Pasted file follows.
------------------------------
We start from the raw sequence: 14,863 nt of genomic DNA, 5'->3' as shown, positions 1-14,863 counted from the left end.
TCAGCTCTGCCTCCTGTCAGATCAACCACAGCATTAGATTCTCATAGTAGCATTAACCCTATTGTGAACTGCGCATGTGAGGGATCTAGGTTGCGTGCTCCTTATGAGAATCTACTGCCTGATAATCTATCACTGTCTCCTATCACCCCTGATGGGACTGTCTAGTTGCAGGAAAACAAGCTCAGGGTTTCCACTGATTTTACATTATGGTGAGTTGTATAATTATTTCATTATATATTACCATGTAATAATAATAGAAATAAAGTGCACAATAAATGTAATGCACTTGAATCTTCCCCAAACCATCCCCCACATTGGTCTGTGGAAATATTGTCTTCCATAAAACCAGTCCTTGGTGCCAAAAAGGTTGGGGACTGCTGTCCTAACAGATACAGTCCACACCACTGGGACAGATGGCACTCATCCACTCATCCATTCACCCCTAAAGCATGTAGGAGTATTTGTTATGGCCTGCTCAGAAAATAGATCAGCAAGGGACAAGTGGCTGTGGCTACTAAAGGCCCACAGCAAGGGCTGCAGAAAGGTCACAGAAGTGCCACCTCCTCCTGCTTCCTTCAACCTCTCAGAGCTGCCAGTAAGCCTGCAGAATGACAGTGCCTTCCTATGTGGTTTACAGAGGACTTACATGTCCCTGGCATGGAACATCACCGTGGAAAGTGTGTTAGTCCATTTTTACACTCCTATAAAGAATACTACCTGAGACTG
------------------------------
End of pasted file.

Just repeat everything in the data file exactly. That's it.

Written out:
We start from the raw sequence: 14,863 nt of genomic DNA, 5'->3' as shown, positions 1-14,863 counted from the left end.
TCAGCTCTGCCTCCTGTCAGATCAACCACAGCATTAGATTCTCATAGTAGCATTAACCCTATTGTGAACTGCGCATGTGAGGGATCTAGGTTGCGTGCTCCTTATGAGAATCTACTGCCTGATAATCTATCACTGTCTCCTATCACCCCTGATGGGACTGTCTAGTTGCAGGAAAACAAGCTCAGGGTTTCCACTGATTTTACATTATGGTGAGTTGTATAATTATTTCATTATATATTACCATGTAATAATAATAGAAATAAAGTGCACAATAAATGTAATGCACTTGAATCTTCCCCAAACCATCCCCCACATTGGTCTGTGGAAATATTGTCTTCCATAAAACCAGTCCTTGGTGCCAAAAAGGTTGGGGACTGCTGTCCTAACAGATACAGTCCACACCACTGGGACAGATGGCACTCATCCACTCATCCATTCACCCCTAAAGCATGTAGGAGTATTTGTTATGGCCTGCTCAGAAAATAGATCAGCAAGGGACAAGTGGCTGTGGCTACTAAAGGCCCACAGCAAGGGCTGCAGAAAGGTCACAGAAGTGCCACCTCCTCCTGCTTCCTTCAACCTCTCAGAGCTGCCAGTAAGCCTGCAGAATGACAGTGCCTTCCTATGTGGTTTACAGAGGACTTACATGTCCCTGGCATGGAACATCACCGTGGAAAGTGTGTTAGTCCATTTTTACACTCCTATAAAGAATACTACCTGAGACTG